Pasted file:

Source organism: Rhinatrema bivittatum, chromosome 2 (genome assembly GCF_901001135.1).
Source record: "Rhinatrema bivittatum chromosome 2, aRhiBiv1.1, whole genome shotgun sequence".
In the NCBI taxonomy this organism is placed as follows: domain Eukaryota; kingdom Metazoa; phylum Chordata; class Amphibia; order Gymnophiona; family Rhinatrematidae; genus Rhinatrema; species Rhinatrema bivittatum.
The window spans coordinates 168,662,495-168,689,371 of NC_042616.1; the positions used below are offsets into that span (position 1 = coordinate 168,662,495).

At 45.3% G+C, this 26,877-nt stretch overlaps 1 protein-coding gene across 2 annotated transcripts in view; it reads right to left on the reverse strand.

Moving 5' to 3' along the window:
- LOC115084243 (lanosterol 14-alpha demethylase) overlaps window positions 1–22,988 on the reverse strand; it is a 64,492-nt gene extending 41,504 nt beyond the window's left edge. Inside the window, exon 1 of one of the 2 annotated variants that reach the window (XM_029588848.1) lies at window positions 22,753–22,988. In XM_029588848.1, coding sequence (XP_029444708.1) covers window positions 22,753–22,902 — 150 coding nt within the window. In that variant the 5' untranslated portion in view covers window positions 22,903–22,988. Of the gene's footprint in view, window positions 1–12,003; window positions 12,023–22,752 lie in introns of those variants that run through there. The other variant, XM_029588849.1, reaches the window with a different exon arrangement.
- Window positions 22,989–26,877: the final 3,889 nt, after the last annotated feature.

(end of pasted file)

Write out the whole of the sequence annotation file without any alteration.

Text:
Source organism: Rhinatrema bivittatum, chromosome 2 (genome assembly GCF_901001135.1).
Source record: "Rhinatrema bivittatum chromosome 2, aRhiBiv1.1, whole genome shotgun sequence".
In the NCBI taxonomy this organism is placed as follows: domain Eukaryota; kingdom Metazoa; phylum Chordata; class Amphibia; order Gymnophiona; family Rhinatrematidae; genus Rhinatrema; species Rhinatrema bivittatum.
The window spans coordinates 168,662,495-168,689,371 of NC_042616.1; the positions used below are offsets into that span (position 1 = coordinate 168,662,495).

At 45.3% G+C, this 26,877-nt stretch overlaps 1 protein-coding gene across 2 annotated transcripts in view; it reads right to left on the reverse strand.

Moving 5' to 3' along the window:
- LOC115084243 (lanosterol 14-alpha demethylase) overlaps window positions 1–22,988 on the reverse strand; it is a 64,492-nt gene extending 41,504 nt beyond the window's left edge. Inside the window, exon 1 of one of the 2 annotated variants that reach the window (XM_029588848.1) lies at window positions 22,753–22,988. In XM_029588848.1, coding sequence (XP_029444708.1) covers window positions 22,753–22,902 — 150 coding nt within the window. In that variant the 5' untranslated portion in view covers window positions 22,903–22,988. Of the gene's footprint in view, window positions 1–12,003; window positions 12,023–22,752 lie in introns of those variants that run through there. The other variant, XM_029588849.1, reaches the window with a different exon arrangement.
- Window positions 22,989–26,877: the final 3,889 nt, after the last annotated feature.